Evelyn Hernandez. She is talented and intelligent and she has people in her life that love and care about her. She wants to fit in and feel normal, but at the same time she doesn’t want to be like everyone else. She wants to follow her own style and follow her own heart. Sometimes this gets her into trouble, shakes her self-confidence, and causes her to doubt herself. But mostly, Evelyn is just … herself, still finding her voice, still discovering her powers, and still learning how to use them.
That said, the characters that are the most fun to write are probably Denise and Karen, especially when they are in the same scene:
"Wuz up, my bitches?"
Evelyn and Denise turned as a girl with long, wavy, blonde hair that was just starting to show dark at the roots came strolling over.
"Ay, Karen," said Denise, "do you have to talk that way?"
"What?" Karen rolled her eyes at Denise. "Oh, la purísima, I beg your pardon."
"Karen!" a guy's voice called. "Your ass looks great in those shorts!"
Karen placed her hands on her hips and gave a little shake of her butt. "You like? I'll let you borrow them!" She turned back to discover the look on Evelyn and Denise's faces. "What? It's only Lalo. And he's right, they do look good on me." She continued to model the shorts for her friends. "See how high the waist is? High waists are in."
"They're adorable," Denise said. "Can we go now?"
What is your favorite part of this book? Can you share an excerpt from that part?
Some of my favorite—and easiest—parts to write were the classroom discussion scenes, probably because as a high school teacher I have so much experience with this. Writing the dialogue for these classroom discussions is very similar to teaching: I try to move in one direction while the students tend to move in another. Somewhere in the middle, we come together … and wonderful, unexpected things happen. In this scene, for example, the class is attempting to discuss The Crucible:
"Mr. Schwartz?" Angel asked, and everyone, including Evelyn, turned to look at him. "Did they use any, uh ... protection, back then?"
Mr. Schwartz just stared at him for a long second, probably wondering whether Angel was attempting to redeem himself with his teacher, or with his classmates. "Well, no," Schwartz finally said. "At least nothing like we have available today."
"They had like herbs and plants ... all that natural, you know, homo-pathetic shit."
"Valerie," said Schwartz, "language."
"Oh, no, Mr. Schwartz," she said, "I didn't mean homo, like gay an' all that..." She tried to make sense of the baffled look on Schwartz's face. "Am I saying it right?"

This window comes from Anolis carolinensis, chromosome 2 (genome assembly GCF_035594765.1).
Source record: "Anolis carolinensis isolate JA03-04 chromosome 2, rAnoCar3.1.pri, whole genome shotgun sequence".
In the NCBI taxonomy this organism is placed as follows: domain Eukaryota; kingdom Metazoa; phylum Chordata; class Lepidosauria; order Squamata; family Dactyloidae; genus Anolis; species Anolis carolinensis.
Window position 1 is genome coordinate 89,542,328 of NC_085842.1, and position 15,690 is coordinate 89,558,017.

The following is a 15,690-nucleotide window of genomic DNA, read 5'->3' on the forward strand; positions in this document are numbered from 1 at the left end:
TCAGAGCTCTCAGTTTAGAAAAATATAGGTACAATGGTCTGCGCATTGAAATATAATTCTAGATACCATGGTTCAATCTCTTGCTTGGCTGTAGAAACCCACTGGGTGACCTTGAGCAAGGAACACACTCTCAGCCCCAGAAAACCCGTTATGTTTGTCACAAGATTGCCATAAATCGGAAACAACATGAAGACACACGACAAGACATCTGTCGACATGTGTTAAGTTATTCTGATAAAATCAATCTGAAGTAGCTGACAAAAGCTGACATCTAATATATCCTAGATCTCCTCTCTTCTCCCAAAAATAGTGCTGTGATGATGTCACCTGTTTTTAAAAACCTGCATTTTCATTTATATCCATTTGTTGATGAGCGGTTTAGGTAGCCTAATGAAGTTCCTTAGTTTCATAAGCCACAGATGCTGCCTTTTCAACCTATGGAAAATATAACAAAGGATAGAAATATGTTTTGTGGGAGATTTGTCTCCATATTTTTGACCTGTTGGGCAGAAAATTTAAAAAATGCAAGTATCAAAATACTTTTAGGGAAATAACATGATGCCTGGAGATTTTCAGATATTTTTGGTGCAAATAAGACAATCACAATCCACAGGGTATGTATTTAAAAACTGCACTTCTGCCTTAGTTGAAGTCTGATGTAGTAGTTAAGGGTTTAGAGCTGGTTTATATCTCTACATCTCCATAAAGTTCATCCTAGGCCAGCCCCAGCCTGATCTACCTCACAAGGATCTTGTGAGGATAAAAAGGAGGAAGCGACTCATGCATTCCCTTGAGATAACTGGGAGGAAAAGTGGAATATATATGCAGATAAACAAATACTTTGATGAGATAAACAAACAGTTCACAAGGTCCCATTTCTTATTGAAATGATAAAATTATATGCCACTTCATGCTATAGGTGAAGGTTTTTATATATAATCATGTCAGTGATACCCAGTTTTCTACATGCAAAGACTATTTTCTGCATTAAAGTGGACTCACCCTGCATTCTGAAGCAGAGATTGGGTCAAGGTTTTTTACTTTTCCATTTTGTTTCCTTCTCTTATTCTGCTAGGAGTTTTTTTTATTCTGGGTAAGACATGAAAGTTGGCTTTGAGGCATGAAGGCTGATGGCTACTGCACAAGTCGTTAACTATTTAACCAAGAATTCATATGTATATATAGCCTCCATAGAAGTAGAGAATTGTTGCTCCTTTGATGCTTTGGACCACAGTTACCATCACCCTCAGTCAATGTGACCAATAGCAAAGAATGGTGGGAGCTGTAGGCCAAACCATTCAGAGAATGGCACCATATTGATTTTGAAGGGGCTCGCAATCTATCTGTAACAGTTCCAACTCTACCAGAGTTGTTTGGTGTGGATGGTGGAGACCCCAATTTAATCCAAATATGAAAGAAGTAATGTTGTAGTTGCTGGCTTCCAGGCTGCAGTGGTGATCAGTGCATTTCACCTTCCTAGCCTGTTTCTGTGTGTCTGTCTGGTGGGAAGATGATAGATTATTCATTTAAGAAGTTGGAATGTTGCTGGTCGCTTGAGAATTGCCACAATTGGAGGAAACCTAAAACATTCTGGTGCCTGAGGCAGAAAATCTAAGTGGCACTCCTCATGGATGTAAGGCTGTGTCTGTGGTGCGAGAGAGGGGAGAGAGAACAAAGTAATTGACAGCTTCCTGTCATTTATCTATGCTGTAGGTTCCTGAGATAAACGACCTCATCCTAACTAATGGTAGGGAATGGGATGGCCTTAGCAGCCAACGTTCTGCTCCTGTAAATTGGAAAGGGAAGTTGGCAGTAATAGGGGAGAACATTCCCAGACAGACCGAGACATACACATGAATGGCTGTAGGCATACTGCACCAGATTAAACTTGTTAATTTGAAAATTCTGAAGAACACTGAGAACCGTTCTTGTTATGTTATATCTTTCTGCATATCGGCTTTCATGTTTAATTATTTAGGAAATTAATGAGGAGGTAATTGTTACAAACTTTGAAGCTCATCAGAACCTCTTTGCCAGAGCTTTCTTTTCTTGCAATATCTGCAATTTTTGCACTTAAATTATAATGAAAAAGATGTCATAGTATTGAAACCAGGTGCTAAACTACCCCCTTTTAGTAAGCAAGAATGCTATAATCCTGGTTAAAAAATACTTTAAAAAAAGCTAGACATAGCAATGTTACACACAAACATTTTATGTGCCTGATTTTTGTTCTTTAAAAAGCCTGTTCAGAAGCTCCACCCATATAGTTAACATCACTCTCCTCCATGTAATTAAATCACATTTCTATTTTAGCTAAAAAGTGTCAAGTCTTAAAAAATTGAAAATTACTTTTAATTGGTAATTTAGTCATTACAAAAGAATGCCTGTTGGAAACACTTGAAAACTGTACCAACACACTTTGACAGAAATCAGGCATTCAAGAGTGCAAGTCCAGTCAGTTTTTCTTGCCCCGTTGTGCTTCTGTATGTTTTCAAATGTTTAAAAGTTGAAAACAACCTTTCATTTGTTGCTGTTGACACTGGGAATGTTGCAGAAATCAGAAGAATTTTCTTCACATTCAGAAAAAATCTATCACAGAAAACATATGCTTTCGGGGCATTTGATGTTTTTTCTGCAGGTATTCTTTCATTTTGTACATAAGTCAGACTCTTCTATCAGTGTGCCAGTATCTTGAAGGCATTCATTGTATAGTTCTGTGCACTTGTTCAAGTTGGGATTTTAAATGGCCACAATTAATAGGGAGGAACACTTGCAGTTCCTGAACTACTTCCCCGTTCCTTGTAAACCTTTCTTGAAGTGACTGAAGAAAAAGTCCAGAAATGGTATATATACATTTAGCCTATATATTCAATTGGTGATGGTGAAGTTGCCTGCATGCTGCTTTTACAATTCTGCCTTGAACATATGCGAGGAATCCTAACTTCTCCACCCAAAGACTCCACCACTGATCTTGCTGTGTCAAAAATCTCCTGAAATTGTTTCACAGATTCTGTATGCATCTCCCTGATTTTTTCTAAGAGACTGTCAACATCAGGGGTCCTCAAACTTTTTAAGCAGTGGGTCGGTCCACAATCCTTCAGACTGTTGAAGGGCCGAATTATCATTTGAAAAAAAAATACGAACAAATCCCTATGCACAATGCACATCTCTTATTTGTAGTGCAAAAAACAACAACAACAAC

"Homeopathic," Evelyn clarified, stressing the long e in the middle.
"Oh, ah, no. I mean, yes, homeopathic. No, you're exactly right, Valerie," he said. "Thanks, Evelyn."
"So, did they have condoms or not?" someone else asked.
"No," Schwartz said. "No, they did not."
"I thought they weren't supposed to have sex at all," someone said.
"Then how do they have kids, stupid?"
"I meant it's against their religion, Jasmine. I'm not stupid."
"Ladies," said Schwartz, "please."
"It's against your religion too, Liz," someone else said, "and that doesn't stop you from—"
"Te callas, pendejo!" Liz shouted. "No one's even talking to you!"
"Yes, their religion!" said Schwartz, still trying to salvage the discussion. "Let's talk about that, their religion."
What was the hardest part of this book to write? Can you share an excerpt from that part?
Oh, wow … the hardest part to write was probably the scene between Evelyn and Garvey alone together upstairs at Brianna’s party. I’ll try not to give any spoilers, but here is a very brief excerpt:
Her heart beat madly in her chest. Her mind, a straight-jacketed lunatic, was screaming nonsensical warnings at her, throwing itself against the padded walls of her rebel body.
Did you have any special rhythm or quirks while writing this?
When I write, I find I work best with a basic outline of where I want the story to go. With rough notes, I talk myself through the plot and then go back and write it. These are two very different things, plotting and writing. The first is mostly planning, but the second is creating. Creating is the most difficult. The plan will never be read by anyone else, but the creation must be as close to perfect as possible before it can enter the world.